March 22 - April 19, 1997
Beverly Hills, CA 90210
T. 310.271.9400 F. 310.271.9420
Summer Hours: Mon–Fri 10-6
Over the past decade, Philip Taaffe's work has been instrumental in reviving not only the field of abstraction, but of painting itself. His work is the result of an accumulation of elements: forms from nature, decorative ornament, and quotations from art history ranging from primitive to modern. These formal elements are synthesized through a layering of technique and media that includes oil, enamel and acrylic painting, silkscreen and relief printing, and collage.
In a recent catalogue from the Vienna Secession, author Brooks Adams wrote, "Taaffe's late-century paintings are further proof of what Warhol, Rauschenberg, and Johns have intimated since the '50s: that both explicit and subliminal imagery can be introduced to abstraction, without changing its gestalt -- that representation, in other words, can be deployed abstractly."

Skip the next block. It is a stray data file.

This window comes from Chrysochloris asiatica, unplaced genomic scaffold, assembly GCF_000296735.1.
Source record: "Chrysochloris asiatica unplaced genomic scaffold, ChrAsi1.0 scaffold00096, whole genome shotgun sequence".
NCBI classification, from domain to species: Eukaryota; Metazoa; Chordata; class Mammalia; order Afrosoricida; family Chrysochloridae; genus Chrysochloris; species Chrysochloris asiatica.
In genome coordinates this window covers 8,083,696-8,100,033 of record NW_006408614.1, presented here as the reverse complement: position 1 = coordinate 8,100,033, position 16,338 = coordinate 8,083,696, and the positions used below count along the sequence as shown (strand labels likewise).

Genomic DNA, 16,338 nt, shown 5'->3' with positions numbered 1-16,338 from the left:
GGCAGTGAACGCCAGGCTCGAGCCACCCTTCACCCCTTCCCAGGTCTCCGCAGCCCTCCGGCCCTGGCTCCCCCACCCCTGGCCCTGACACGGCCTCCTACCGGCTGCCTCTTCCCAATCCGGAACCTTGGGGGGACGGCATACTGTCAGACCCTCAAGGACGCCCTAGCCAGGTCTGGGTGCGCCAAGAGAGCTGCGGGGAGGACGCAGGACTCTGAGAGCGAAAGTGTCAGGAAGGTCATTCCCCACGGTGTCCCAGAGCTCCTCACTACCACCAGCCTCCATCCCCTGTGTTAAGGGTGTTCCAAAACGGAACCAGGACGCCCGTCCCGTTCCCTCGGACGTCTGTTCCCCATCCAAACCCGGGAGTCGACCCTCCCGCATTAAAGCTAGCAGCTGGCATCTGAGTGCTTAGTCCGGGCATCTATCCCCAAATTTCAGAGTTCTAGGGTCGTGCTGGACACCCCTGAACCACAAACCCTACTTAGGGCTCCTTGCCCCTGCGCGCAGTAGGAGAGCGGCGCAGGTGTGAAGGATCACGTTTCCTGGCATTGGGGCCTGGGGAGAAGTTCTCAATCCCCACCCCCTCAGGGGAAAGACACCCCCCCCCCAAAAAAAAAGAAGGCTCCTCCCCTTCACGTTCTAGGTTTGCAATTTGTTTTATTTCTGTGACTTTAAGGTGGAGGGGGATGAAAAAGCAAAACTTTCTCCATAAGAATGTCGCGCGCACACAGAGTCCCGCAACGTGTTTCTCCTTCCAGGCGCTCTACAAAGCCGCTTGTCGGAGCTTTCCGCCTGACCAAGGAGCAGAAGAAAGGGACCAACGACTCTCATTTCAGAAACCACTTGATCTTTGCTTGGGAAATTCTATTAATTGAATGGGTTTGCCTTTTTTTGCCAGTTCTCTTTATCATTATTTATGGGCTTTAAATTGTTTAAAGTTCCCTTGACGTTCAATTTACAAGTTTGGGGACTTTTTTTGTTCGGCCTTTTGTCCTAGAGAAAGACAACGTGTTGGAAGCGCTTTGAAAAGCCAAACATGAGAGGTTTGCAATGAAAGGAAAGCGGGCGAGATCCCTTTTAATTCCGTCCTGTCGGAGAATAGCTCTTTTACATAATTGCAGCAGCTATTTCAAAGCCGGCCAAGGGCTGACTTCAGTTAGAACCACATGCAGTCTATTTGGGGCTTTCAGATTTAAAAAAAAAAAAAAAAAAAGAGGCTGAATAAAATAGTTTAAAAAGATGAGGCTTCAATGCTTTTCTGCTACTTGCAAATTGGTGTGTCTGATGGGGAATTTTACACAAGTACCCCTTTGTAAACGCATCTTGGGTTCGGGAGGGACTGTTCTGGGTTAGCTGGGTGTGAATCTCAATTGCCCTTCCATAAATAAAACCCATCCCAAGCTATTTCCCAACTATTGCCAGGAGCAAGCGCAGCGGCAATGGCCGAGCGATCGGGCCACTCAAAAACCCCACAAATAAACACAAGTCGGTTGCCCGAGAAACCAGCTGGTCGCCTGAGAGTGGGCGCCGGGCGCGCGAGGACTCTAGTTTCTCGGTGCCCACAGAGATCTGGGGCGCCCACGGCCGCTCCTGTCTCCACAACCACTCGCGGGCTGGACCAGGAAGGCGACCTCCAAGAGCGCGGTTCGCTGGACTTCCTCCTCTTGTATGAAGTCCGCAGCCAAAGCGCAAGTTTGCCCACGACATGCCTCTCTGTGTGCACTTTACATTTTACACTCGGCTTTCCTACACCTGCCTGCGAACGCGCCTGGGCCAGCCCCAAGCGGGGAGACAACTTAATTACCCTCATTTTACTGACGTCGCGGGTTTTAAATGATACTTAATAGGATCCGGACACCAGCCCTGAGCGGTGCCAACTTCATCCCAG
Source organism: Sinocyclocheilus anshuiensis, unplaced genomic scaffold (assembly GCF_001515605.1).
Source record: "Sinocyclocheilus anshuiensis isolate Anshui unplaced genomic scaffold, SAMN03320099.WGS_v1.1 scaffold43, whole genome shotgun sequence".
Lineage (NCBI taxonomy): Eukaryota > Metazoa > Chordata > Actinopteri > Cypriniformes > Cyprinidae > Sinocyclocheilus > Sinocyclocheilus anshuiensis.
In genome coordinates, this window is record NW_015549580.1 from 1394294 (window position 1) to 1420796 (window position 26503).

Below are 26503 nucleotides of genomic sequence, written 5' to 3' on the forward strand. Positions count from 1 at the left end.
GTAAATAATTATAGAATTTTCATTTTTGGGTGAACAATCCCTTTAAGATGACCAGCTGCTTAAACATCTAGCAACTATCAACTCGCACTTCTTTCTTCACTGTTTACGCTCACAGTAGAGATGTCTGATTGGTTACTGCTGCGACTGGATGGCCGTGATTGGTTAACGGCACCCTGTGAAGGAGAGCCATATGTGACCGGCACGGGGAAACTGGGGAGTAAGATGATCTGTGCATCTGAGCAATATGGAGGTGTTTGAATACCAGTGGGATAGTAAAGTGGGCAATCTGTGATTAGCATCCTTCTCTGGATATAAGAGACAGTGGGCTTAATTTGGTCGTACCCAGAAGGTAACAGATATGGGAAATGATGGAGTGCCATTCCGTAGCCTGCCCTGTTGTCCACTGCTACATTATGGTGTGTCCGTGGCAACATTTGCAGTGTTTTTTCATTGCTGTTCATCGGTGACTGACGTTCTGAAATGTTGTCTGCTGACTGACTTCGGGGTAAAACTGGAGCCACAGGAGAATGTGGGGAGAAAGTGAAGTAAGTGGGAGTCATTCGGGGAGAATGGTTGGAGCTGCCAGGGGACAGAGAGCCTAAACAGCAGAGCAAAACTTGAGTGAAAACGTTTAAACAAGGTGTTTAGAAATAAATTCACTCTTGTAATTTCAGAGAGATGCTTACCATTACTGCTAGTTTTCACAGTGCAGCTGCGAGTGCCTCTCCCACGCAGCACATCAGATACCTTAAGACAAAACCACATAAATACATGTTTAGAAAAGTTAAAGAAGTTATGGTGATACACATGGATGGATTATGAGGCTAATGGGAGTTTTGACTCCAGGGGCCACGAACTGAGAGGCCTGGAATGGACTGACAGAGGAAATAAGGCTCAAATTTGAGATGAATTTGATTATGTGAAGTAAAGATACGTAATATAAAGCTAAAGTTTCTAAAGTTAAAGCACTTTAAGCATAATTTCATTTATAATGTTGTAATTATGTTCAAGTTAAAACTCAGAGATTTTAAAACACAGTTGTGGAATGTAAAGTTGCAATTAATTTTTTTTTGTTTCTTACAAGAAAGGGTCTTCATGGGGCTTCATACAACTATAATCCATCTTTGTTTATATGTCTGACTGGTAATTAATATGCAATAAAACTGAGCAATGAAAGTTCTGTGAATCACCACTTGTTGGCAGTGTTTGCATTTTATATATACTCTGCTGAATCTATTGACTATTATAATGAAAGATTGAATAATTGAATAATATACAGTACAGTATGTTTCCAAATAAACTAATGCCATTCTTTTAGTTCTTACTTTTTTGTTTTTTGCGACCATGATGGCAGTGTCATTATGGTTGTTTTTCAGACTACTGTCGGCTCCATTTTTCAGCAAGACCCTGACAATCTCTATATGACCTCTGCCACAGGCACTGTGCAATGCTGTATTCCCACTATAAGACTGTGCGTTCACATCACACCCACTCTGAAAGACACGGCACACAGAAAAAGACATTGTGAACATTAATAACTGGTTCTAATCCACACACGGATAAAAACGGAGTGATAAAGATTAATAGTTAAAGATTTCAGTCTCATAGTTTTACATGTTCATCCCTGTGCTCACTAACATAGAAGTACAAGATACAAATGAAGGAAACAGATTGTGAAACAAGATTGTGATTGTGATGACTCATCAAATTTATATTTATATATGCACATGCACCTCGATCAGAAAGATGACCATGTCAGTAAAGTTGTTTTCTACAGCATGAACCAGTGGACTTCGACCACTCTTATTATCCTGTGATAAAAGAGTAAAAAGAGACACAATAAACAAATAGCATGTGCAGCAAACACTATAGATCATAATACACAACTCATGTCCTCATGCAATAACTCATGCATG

Included in these new paintings are depictions of the monacled cobra and the king snake which are inspired by Arabic calligraphy. They are joined by serpentine forms of the Sinhalese alphabet which are superimposed upon stained leaf-forms, poised between tension and repose. The diversity of life-forms, both natural and man-made, are celebrated in Taaffe's work, in this his first one person exhibition in Los Angeles.